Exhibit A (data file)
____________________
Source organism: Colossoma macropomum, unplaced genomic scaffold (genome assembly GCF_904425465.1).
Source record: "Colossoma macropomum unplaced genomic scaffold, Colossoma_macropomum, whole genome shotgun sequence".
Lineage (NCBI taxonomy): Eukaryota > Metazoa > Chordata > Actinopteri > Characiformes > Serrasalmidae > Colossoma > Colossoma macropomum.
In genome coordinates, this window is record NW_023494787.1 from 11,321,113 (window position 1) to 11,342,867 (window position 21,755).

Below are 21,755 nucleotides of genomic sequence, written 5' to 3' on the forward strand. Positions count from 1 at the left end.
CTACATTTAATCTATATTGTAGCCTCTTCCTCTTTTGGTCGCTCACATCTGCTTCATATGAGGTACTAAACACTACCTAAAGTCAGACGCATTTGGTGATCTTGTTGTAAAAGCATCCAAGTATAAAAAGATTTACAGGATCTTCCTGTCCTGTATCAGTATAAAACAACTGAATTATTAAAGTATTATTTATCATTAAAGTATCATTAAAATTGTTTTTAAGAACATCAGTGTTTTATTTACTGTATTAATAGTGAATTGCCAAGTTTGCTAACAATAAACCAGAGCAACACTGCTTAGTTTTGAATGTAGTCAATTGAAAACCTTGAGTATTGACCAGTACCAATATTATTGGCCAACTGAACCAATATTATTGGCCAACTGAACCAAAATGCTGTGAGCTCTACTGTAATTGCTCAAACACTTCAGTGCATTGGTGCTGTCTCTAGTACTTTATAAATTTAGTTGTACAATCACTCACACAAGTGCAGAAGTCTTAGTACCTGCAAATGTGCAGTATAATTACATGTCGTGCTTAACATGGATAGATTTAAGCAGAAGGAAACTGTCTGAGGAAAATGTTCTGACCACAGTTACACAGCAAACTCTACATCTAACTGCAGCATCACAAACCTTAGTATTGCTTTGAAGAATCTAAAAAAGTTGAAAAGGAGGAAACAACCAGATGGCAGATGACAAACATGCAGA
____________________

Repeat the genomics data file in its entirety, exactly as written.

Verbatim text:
Source organism: Colossoma macropomum, unplaced genomic scaffold (genome assembly GCF_904425465.1).
Source record: "Colossoma macropomum unplaced genomic scaffold, Colossoma_macropomum, whole genome shotgun sequence".
Lineage (NCBI taxonomy): Eukaryota > Metazoa > Chordata > Actinopteri > Characiformes > Serrasalmidae > Colossoma > Colossoma macropomum.
In genome coordinates, this window is record NW_023494787.1 from 11,321,113 (window position 1) to 11,342,867 (window position 21,755).

Below are 21,755 nucleotides of genomic sequence, written 5' to 3' on the forward strand. Positions count from 1 at the left end.
CTACATTTAATCTATATTGTAGCCTCTTCCTCTTTTGGTCGCTCACATCTGCTTCATATGAGGTACTAAACACTACCTAAAGTCAGACGCATTTGGTGATCTTGTTGTAAAAGCATCCAAGTATAAAAAGATTTACAGGATCTTCCTGTCCTGTATCAGTATAAAACAACTGAATTATTAAAGTATTATTTATCATTAAAGTATCATTAAAATTGTTTTTAAGAACATCAGTGTTTTATTTACTGTATTAATAGTGAATTGCCAAGTTTGCTAACAATAAACCAGAGCAACACTGCTTAGTTTTGAATGTAGTCAATTGAAAACCTTGAGTATTGACCAGTACCAATATTATTGGCCAACTGAACCAATATTATTGGCCAACTGAACCAAAATGCTGTGAGCTCTACTGTAATTGCTCAAACACTTCAGTGCATTGGTGCTGTCTCTAGTACTTTATAAATTTAGTTGTACAATCACTCACACAAGTGCAGAAGTCTTAGTACCTGCAAATGTGCAGTATAATTACATGTCGTGCTTAACATGGATAGATTTAAGCAGAAGGAAACTGTCTGAGGAAAATGTTCTGACCACAGTTACACAGCAAACTCTACATCTAACTGCAGCATCACAAACCTTAGTATTGCTTTGAAGAATCTAAAAAAGTTGAAAAGGAGGAAACAACCAGATGGCAGATGACAAACATGCAGA